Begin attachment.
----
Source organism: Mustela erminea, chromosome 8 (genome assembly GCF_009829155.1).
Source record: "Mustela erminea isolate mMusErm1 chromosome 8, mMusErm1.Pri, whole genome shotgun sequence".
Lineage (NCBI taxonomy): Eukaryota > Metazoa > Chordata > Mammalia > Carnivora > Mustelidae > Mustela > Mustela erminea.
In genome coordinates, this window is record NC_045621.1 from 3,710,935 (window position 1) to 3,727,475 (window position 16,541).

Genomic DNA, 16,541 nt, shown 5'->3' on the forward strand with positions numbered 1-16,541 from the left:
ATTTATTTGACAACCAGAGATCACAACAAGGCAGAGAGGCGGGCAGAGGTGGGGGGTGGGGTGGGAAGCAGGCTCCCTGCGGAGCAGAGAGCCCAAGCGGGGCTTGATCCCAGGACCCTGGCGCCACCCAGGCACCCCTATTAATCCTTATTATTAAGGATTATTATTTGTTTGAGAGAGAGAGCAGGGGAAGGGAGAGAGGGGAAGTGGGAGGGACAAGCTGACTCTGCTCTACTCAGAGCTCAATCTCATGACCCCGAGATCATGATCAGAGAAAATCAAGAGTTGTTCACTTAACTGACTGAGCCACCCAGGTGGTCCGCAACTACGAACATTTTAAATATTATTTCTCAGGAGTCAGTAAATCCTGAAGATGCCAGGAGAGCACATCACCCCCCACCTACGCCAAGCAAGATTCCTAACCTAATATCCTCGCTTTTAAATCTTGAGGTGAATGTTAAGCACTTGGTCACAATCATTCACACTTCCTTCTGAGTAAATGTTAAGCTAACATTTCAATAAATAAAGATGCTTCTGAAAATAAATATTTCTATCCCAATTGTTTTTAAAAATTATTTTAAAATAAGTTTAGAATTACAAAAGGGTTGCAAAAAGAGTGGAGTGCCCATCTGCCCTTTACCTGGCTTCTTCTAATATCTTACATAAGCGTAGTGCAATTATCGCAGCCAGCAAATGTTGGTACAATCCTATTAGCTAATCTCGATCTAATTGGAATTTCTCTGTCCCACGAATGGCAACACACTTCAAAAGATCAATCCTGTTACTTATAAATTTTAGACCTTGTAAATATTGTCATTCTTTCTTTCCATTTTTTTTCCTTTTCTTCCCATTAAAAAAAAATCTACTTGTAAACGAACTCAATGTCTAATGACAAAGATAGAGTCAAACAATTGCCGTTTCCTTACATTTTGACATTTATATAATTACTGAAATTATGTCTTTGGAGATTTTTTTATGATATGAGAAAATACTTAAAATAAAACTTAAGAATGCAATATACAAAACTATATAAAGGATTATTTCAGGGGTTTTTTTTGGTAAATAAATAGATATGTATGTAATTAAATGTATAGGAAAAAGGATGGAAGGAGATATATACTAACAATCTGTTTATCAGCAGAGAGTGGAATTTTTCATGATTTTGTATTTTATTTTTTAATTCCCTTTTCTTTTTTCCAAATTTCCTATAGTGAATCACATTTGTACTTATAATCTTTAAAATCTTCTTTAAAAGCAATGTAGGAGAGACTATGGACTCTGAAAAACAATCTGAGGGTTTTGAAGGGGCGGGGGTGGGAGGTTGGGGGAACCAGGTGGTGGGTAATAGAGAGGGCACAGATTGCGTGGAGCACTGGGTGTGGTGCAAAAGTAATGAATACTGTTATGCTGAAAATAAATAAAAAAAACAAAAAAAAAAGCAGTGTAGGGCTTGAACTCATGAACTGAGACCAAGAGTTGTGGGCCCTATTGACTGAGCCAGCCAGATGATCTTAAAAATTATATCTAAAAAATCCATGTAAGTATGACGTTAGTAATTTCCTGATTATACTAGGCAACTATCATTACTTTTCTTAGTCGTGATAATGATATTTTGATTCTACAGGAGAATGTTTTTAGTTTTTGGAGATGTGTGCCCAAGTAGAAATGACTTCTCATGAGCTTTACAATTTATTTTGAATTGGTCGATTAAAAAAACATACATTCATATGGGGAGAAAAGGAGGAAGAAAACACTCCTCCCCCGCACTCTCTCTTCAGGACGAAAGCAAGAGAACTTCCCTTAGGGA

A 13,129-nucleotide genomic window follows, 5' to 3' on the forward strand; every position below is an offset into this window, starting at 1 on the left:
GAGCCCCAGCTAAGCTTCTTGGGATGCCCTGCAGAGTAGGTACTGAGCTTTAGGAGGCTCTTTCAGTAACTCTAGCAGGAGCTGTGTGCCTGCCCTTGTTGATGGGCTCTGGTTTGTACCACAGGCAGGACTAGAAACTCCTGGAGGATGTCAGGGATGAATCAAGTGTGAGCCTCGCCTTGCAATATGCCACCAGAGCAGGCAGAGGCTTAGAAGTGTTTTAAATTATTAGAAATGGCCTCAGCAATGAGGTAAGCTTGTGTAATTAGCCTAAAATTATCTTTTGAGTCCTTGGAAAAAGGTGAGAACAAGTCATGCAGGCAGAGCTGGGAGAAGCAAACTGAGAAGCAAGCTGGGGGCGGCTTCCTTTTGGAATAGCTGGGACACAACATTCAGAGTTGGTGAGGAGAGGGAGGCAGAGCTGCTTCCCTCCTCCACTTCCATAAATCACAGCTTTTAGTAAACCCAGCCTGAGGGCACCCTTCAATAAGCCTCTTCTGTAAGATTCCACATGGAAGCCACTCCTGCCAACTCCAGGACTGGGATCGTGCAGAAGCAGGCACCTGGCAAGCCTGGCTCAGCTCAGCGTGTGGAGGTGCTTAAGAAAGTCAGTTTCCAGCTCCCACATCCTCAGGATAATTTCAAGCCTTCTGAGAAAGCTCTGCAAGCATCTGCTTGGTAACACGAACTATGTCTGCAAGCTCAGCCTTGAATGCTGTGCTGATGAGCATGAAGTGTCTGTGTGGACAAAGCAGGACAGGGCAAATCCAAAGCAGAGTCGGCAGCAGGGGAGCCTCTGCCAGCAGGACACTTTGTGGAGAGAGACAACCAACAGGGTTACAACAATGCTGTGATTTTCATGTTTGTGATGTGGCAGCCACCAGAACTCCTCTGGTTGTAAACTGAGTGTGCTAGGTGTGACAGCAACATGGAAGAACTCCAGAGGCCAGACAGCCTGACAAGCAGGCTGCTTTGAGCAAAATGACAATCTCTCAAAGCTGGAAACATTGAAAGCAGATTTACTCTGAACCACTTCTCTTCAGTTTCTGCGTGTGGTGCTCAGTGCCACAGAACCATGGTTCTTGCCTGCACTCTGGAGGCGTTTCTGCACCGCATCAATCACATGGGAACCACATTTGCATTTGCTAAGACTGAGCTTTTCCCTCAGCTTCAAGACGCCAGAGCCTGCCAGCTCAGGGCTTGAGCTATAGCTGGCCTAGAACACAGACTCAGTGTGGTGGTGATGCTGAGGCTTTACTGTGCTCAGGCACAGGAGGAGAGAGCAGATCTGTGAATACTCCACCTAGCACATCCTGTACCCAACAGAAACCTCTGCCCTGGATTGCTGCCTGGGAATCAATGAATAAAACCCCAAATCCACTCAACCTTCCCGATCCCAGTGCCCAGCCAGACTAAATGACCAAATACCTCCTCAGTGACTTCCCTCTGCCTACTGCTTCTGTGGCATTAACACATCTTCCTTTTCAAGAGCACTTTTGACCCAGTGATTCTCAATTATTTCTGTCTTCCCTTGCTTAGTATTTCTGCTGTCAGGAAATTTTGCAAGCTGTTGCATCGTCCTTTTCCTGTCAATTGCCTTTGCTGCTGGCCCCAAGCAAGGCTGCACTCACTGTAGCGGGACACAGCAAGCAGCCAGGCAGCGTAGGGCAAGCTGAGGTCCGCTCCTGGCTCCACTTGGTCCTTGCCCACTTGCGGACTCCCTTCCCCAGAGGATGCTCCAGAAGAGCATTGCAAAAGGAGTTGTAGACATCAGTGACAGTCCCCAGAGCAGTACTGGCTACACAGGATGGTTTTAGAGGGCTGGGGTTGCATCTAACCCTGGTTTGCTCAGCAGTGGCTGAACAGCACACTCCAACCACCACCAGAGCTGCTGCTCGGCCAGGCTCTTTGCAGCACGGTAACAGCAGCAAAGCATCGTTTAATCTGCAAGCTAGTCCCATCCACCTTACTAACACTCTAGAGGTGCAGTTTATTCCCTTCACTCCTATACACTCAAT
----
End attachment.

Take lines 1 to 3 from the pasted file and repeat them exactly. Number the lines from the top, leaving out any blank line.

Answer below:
Source organism: Mustela erminea, chromosome 8 (genome assembly GCF_009829155.1).
Source record: "Mustela erminea isolate mMusErm1 chromosome 8, mMusErm1.Pri, whole genome shotgun sequence".
Lineage (NCBI taxonomy): Eukaryota > Metazoa > Chordata > Mammalia > Carnivora > Mustelidae > Mustela > Mustela erminea.